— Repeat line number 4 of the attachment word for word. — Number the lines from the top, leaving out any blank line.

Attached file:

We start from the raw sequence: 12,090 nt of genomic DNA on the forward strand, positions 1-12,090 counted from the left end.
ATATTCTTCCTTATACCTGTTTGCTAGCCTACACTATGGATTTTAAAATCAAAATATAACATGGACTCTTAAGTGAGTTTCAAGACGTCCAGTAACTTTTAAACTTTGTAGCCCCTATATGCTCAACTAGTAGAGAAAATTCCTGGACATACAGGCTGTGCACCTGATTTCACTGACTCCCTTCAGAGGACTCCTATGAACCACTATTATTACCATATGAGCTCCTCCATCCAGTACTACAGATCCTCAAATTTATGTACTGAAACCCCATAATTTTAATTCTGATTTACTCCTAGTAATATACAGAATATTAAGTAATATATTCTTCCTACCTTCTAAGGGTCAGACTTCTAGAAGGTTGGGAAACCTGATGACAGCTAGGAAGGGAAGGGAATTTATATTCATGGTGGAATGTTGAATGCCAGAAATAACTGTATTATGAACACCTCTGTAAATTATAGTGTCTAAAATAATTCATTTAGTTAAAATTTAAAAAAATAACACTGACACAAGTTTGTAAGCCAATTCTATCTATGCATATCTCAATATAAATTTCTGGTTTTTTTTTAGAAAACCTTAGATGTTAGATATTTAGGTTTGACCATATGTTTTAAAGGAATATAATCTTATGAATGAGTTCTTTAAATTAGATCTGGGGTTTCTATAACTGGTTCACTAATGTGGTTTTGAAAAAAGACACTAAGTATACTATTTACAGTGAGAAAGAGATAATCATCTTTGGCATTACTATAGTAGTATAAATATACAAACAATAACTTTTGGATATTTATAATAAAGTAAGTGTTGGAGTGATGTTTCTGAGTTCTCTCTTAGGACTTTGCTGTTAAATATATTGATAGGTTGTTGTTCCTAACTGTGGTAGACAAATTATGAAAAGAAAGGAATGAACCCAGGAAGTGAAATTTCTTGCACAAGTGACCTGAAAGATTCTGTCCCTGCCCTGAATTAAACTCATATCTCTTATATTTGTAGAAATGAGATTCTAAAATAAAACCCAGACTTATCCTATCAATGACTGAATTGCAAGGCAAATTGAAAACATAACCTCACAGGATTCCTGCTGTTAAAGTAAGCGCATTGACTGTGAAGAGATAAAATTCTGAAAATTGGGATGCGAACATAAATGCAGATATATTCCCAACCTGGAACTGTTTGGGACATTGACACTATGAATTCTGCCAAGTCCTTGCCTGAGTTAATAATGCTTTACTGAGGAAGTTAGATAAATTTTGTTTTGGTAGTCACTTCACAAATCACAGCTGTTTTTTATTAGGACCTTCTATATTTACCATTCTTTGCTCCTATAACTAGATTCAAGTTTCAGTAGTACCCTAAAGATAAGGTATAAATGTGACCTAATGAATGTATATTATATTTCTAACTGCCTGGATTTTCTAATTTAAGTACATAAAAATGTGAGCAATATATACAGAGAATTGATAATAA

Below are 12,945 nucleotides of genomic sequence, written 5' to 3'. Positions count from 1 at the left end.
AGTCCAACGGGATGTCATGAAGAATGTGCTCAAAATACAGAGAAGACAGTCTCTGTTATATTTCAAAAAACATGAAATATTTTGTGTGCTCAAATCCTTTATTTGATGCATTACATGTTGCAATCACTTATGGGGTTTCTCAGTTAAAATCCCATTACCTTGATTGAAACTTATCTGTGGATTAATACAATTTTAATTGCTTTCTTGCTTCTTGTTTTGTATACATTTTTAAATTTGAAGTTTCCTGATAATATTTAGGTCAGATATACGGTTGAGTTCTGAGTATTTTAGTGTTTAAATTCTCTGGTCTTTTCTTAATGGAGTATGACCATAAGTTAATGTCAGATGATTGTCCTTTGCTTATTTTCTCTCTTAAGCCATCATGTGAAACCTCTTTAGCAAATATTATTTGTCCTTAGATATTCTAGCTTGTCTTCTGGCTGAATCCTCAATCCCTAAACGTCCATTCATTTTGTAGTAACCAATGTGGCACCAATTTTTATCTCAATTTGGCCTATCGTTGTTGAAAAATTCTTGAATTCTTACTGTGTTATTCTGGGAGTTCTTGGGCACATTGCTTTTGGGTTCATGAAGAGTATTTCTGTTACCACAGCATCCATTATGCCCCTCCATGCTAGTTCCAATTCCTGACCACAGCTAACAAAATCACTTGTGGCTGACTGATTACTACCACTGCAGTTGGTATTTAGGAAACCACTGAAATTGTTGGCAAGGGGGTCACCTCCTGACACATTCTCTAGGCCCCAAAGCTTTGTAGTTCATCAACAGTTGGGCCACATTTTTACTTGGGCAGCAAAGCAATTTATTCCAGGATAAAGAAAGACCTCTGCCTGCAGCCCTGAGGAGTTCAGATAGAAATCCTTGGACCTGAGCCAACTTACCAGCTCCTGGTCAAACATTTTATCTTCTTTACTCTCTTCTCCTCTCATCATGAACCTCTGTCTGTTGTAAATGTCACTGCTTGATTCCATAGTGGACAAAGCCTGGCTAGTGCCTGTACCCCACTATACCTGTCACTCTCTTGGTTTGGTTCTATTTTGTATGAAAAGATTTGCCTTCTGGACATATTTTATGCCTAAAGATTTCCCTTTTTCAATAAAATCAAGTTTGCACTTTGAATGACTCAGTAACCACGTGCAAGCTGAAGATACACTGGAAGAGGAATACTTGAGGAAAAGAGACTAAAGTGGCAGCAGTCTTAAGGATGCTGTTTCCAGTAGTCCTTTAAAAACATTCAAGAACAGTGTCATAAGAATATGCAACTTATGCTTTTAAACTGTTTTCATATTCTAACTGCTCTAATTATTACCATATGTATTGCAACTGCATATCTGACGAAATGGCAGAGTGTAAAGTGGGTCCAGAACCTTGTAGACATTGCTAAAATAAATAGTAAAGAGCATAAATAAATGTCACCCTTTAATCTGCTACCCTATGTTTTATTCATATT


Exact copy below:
AGTCCAACGGGATGTCATGAAGAATGTGCTCAAAATACAGAGAAGACAGTCTCTGTTATATTTCAAAAAACATGAAATATTTTGTGTGCTCAAATCCTTTATTTGATGCATTACATGTTGCAATCACTTATGGGGTTTCTCAGTTAAAATCCCATTACCTTGATTGAAACTTATCTGTGGATTAATACAATTTTAATTGCTTTCTTGCTTCTTGTTTTGTATACATTTTTAAATTTGAAGTTTCCTGATAATATTTAGGTCAGATATACGGTTGAGTTCTGAGTATTTTAGTGTTTAAATTCTCTGGTCTTTTCTTAATGGAGTATGACCATAAGTTAATGTCAGATGATTGTCCTTTGCTTATTTTCTCTCTTAAGCCATCATGTGAAACCTCTTTAGCAAATATTATTTGTCCTTAGATATTCTAGCTTGTCTTCTGGCTGAATCCTCAATCCCTAAACGTCCATTCATTTTGTAGTAACCAATGTGGCACCAATTTTTATCTCAATTTGGCCTATCGTTGTTGAAAAATTCTTGAATTCTTACTGTGTTATTCTGGGAGTTCTTGGGCACATTGCTTTTGGGTTCATGAAGAGTATTTCTGTTACCACAGCATCCATTATGCCCCTCCATGCTAGTTCCAATTCCTGACCACAGCTAACAAAATCACTTGTGGCTGACTGATTACTACCACTGCAGTTGGTATTTAGGAAACCACTGAAATTGTTGGCAAGGGGGTCACCTCCTGACACATTCTCTAGGCCCCAAAGCTTTGTAGTTCATCAACAGTTGGGCCACATTTTTACTTGGGCAGCAAAGCAATTTATTCCAGGATAAAGAAAGACCTCTGCCTGCAGCCCTGAGGAGTTCAGATAGAAATCCTTGGACCTGAGCCAACTTACCAGCTCCTGGTCAAACATTTTATCTTCTTTACTCTCTTCTCCTCTCATCATGAACCTCTGTCTGTTGTAAATGTCACTGCTTGATTCCATAGTGGACAAAGCCTGGCTAGTGCCTGTACCCCACTATACCTGTCACTCTCTTGGTTTGGTTCTATTTTGTATGAAAAGATTTGCCTTCTGGACATATTTTATGCCTAAAGATTTCCCTTTTTCAATAAAATCAAGTTTGCACTTTGAATGACTCAGTAACCACGTGCAAGCTGAAGATACACTGGAAGAGGAATACTTGAGGAAAAGAGACTAAAGTGGCAGCAGTCTTAAGGATGCTGTTTCCAGTAGTCCTTTAAAAACATTCAAGAACAGTGTCATAAGAATATGCAACTTATGCTTTTAAACTGTTTTCATATTCTAACTGCTCTAATTATTACCATATGTATTGCAACTGCATATCTGACGAAATGGCAGAGTGTAAAGTGGGTCCAGAACCTTGTAGACATTGCTAAAATAAATAGTAAAGAGCATAAATAAATGTCACCCTTTAATCTGCTACCCTATGTTTTATTCATATT